Data mining, mostly.

Anticipated Findings

We will find the data reuse potential of AOU.

Demographic Categories of Interest

This study will not center on underrepresented populations.

Research Team

Owner:

  • Nick Williams - Research Associate, NIH

Obesity analysis

Project Purpose(s)

  • Disease Focused Research (obesity) ...

Scientific Questions Being Studied

state level obesity

Scientific Approaches

Not available.

Anticipated Findings

state level obesity disparities after adjusting for socioeconomic factors

Demographic Categories of Interest

  • Sex at Birth
  • Education Level
  • Income Level

Research Team

Owner:

  • Guohai Zhou - Early Career Tenure-track Researcher, Massachusetts General Hospital

Collaborators:

  • Francis Ratsimbazafy - Other, All of Us Program Operational Use
  • Paulette Chandler - Early Career Tenure-track Researcher, Massachusetts General Hospital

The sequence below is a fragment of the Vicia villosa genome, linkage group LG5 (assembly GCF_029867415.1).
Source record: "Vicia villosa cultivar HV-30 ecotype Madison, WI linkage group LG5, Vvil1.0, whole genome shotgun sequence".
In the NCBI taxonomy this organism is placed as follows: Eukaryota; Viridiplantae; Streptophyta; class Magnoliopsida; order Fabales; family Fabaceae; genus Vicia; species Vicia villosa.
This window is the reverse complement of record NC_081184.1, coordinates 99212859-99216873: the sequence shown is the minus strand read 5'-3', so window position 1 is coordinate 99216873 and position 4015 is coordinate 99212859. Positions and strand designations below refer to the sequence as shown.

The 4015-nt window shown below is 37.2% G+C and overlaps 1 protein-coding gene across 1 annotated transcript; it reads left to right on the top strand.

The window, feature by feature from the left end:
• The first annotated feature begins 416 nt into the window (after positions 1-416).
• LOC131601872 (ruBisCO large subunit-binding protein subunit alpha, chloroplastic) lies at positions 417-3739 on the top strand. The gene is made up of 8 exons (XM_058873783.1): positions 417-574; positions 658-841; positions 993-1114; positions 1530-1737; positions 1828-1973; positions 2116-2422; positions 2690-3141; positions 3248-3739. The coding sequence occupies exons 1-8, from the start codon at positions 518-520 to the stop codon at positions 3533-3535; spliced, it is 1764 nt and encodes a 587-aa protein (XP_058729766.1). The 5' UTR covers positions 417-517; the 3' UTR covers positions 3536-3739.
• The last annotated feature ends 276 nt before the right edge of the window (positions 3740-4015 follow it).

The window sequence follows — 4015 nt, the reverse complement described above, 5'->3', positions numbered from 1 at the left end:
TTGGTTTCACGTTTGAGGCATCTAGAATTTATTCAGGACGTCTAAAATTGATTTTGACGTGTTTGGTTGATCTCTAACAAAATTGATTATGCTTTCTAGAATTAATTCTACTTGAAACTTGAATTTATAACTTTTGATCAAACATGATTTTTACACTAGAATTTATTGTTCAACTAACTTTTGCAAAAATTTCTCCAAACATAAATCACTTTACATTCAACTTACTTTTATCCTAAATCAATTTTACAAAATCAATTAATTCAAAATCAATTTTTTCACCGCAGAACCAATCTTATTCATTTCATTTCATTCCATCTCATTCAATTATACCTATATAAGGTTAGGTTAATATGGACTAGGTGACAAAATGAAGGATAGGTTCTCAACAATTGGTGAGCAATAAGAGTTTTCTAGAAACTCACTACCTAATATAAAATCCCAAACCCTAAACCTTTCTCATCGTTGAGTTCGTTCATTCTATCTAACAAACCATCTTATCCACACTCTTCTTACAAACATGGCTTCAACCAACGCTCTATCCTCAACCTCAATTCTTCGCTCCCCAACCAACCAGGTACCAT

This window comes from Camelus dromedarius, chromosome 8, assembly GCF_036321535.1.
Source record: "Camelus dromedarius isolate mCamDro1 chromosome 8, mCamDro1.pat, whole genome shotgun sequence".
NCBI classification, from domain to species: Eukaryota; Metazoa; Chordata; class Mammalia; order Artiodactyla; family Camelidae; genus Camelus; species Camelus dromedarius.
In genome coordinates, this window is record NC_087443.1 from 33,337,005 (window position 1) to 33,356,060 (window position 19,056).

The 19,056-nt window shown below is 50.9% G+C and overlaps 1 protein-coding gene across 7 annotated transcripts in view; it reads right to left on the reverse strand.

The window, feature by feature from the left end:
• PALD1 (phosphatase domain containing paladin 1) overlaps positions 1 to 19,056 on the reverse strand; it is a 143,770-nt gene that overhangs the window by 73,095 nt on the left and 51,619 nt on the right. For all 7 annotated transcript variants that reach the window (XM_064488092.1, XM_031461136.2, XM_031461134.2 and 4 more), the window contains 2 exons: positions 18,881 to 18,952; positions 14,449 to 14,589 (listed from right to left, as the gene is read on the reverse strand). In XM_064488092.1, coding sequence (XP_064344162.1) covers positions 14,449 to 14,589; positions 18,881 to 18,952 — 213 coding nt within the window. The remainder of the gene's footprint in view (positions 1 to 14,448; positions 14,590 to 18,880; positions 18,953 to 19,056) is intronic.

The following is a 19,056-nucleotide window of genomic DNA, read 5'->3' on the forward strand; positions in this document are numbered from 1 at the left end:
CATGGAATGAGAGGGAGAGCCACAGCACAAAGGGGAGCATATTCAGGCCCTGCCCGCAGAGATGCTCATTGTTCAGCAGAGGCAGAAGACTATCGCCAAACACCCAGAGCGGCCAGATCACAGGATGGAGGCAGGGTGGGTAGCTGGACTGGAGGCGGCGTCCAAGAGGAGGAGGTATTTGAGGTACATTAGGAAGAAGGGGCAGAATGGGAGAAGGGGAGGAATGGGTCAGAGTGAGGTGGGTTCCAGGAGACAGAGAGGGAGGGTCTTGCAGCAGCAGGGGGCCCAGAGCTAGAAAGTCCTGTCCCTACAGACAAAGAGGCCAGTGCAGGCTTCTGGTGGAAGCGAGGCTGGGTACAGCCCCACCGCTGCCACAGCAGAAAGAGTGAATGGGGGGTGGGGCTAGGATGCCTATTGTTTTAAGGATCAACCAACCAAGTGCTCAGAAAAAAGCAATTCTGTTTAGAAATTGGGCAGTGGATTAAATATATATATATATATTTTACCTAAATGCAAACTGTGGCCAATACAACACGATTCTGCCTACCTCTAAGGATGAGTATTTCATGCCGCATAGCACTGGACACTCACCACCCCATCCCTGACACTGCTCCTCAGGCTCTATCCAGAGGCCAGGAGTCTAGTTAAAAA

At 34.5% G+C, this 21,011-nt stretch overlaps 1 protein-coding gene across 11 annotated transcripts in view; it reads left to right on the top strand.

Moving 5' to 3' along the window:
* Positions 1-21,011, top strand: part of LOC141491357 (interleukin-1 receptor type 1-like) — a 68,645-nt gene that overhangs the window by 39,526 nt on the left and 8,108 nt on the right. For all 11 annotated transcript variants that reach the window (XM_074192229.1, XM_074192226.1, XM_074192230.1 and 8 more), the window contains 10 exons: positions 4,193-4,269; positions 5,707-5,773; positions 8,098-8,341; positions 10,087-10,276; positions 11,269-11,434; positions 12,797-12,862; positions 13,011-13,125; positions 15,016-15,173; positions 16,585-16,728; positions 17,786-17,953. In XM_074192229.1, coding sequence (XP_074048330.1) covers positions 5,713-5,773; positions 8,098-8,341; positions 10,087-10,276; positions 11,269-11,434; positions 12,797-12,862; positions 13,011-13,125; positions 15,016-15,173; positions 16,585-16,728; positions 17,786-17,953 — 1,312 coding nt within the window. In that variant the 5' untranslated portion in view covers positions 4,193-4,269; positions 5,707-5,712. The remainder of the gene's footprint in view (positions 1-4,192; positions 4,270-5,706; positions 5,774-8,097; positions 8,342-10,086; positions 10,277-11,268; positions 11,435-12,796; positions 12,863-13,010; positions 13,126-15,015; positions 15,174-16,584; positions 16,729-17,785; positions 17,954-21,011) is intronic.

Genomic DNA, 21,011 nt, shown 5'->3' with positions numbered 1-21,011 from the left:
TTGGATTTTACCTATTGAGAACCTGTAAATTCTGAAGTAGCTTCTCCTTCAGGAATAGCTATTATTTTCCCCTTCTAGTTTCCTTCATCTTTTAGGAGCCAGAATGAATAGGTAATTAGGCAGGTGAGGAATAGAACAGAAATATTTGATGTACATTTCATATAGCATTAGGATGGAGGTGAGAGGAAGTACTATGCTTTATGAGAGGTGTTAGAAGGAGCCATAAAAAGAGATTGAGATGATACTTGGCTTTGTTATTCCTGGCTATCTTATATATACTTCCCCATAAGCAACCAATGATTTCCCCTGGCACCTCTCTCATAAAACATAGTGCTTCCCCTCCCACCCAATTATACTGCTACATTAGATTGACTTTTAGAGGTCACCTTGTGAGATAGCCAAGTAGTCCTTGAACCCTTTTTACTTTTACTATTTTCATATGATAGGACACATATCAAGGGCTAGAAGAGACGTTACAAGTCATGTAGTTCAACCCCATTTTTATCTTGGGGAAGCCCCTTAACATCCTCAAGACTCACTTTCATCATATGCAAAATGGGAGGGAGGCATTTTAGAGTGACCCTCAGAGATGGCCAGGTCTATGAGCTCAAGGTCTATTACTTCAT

• Andrea Ramirez - Other, All of Us Program Operational Use
  • Elizabeth Karlson - Late Career Tenured Researcher, Massachusetts General Hospital
  • Cheryl Clark

obesity_mansucript_rerun

Project Purpose(s)

  • Disease Focused Research (obesity)
  • Educational ...
  • Methods Development
  • Other Purpose (This work is the result of an All of Us Research Program Demonstration Project. Demonstration Projects are efforts by the All of Us Research Program designed to meet the goal of ensuring the quality and utility of the Research Hub as a resource for accelerating precision medicine. This work has been approved, reviewed, and overseen by the All of Us Research Program Science Committee and Data and Research Center to ensure compliance with program policy.)

Scientific Questions Being Studied

National obesity prevention and intervention strategies may benefit from precision medicine approaches that incorporate integrated data on environments, social determinants of health, and genomic factors. We examined the quality and utility of the All of Us Research Hub Workbench for accelerating precision medicine by replicating methods from existing studies that examine the prevalence of obesity at the population level. We evaluated the measurements of obesity in the participant measurement (PM) data set and the electronic health record (EHR) data set using methods similar to the Ward et al. NEJM December 2019 publication that assessed prevalence of obesity in the US by state using BRFSS data.

Scientific Approaches